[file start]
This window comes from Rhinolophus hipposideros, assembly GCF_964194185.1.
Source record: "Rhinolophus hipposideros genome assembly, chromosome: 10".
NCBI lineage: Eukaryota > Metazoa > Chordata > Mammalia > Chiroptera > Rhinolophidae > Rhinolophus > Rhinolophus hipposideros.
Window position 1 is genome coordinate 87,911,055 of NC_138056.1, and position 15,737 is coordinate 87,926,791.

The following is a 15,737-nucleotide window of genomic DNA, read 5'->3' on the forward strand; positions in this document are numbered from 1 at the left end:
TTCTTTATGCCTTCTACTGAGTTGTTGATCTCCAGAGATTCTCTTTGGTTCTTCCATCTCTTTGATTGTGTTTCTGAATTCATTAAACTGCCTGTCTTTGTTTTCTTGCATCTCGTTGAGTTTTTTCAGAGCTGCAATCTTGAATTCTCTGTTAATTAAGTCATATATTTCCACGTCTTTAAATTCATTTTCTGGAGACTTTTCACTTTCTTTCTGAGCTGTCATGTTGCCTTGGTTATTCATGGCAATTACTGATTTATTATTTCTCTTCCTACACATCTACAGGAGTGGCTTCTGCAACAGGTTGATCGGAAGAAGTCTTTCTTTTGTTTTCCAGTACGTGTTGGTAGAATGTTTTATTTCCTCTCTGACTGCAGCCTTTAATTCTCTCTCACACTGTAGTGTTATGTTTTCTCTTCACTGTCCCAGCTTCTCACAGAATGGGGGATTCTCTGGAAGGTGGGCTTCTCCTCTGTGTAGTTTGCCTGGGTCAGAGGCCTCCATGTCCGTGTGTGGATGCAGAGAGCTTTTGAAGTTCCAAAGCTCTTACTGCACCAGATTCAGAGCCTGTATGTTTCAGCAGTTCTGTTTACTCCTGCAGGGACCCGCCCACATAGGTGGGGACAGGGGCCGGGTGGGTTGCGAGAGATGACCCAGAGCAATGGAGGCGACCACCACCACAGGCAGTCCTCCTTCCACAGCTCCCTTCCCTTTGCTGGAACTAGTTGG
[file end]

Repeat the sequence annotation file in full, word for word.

This window comes from Rhinolophus hipposideros, assembly GCF_964194185.1.
Source record: "Rhinolophus hipposideros genome assembly, chromosome: 10".
NCBI lineage: Eukaryota > Metazoa > Chordata > Mammalia > Chiroptera > Rhinolophidae > Rhinolophus > Rhinolophus hipposideros.
Window position 1 is genome coordinate 87,911,055 of NC_138056.1, and position 15,737 is coordinate 87,926,791.

The following is a 15,737-nucleotide window of genomic DNA, read 5'->3' on the forward strand; positions in this document are numbered from 1 at the left end:
TTCTTTATGCCTTCTACTGAGTTGTTGATCTCCAGAGATTCTCTTTGGTTCTTCCATCTCTTTGATTGTGTTTCTGAATTCATTAAACTGCCTGTCTTTGTTTTCTTGCATCTCGTTGAGTTTTTTCAGAGCTGCAATCTTGAATTCTCTGTTAATTAAGTCATATATTTCCACGTCTTTAAATTCATTTTCTGGAGACTTTTCACTTTCTTTCTGAGCTGTCATGTTGCCTTGGTTATTCATGGCAATTACTGATTTATTATTTCTCTTCCTACACATCTACAGGAGTGGCTTCTGCAACAGGTTGATCGGAAGAAGTCTTTCTTTTGTTTTCCAGTACGTGTTGGTAGAATGTTTTATTTCCTCTCTGACTGCAGCCTTTAATTCTCTCTCACACTGTAGTGTTATGTTTTCTCTTCACTGTCCCAGCTTCTCACAGAATGGGGGATTCTCTGGAAGGTGGGCTTCTCCTCTGTGTAGTTTGCCTGGGTCAGAGGCCTCCATGTCCGTGTGTGGATGCAGAGAGCTTTTGAAGTTCCAAAGCTCTTACTGCACCAGATTCAGAGCCTGTATGTTTCAGCAGTTCTGTTTACTCCTGCAGGGACCCGCCCACATAGGTGGGGACAGGGGCCGGGTGGGTTGCGAGAGATGACCCAGAGCAATGGAGGCGACCACCACCACAGGCAGTCCTCCTTCCACAGCTCCCTTCCCTTTGCTGGAACTAGTTGG